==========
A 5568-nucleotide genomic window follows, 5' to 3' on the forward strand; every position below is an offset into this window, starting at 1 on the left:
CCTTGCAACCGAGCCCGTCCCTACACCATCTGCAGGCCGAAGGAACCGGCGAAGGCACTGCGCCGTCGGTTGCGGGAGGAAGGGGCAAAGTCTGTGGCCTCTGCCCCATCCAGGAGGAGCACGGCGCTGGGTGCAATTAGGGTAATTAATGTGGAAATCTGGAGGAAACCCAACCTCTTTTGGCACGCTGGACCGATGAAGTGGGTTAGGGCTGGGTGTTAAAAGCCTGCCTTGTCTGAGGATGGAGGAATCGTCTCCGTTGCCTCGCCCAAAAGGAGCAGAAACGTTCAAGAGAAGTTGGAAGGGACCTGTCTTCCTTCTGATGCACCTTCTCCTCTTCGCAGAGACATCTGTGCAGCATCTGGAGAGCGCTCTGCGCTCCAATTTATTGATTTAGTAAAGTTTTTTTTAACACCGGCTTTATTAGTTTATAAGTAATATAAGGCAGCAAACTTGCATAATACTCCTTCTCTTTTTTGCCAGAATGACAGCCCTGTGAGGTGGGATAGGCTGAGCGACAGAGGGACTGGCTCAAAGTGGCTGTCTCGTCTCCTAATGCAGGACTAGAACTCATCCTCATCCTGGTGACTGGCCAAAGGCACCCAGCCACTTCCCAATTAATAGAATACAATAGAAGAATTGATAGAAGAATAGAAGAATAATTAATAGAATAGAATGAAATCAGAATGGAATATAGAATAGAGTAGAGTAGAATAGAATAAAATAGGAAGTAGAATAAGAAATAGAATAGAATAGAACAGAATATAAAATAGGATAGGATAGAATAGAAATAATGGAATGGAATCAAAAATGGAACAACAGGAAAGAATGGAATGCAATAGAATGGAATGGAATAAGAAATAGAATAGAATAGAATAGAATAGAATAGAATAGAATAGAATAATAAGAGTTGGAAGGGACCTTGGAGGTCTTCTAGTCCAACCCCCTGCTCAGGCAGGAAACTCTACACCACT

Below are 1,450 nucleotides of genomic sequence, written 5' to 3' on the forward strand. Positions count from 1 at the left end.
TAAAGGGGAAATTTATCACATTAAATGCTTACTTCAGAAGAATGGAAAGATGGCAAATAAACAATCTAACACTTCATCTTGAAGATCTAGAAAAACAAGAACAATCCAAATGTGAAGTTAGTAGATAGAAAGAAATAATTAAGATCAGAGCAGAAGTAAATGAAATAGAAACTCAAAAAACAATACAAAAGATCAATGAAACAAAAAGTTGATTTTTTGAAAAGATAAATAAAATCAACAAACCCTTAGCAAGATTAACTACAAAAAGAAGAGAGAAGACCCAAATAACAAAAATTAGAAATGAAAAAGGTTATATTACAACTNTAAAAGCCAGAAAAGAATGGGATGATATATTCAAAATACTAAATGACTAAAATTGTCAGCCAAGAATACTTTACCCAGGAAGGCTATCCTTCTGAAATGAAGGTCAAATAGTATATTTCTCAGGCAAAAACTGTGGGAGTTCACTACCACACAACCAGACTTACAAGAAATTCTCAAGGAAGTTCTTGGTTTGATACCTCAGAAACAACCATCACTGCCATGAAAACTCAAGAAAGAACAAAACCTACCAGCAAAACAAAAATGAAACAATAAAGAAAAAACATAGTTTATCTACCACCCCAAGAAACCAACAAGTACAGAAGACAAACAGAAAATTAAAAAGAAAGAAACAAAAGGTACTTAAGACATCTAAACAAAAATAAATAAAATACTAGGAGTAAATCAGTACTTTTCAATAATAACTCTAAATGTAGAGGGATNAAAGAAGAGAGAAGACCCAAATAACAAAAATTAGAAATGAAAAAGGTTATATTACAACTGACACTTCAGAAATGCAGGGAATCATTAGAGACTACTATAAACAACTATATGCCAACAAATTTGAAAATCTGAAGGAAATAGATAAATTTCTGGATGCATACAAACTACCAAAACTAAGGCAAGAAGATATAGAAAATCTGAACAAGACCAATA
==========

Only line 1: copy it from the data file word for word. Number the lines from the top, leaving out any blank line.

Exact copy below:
A 5568-nucleotide genomic window follows, 5' to 3' on the forward strand; every position below is an offset into this window, starting at 1 on the left: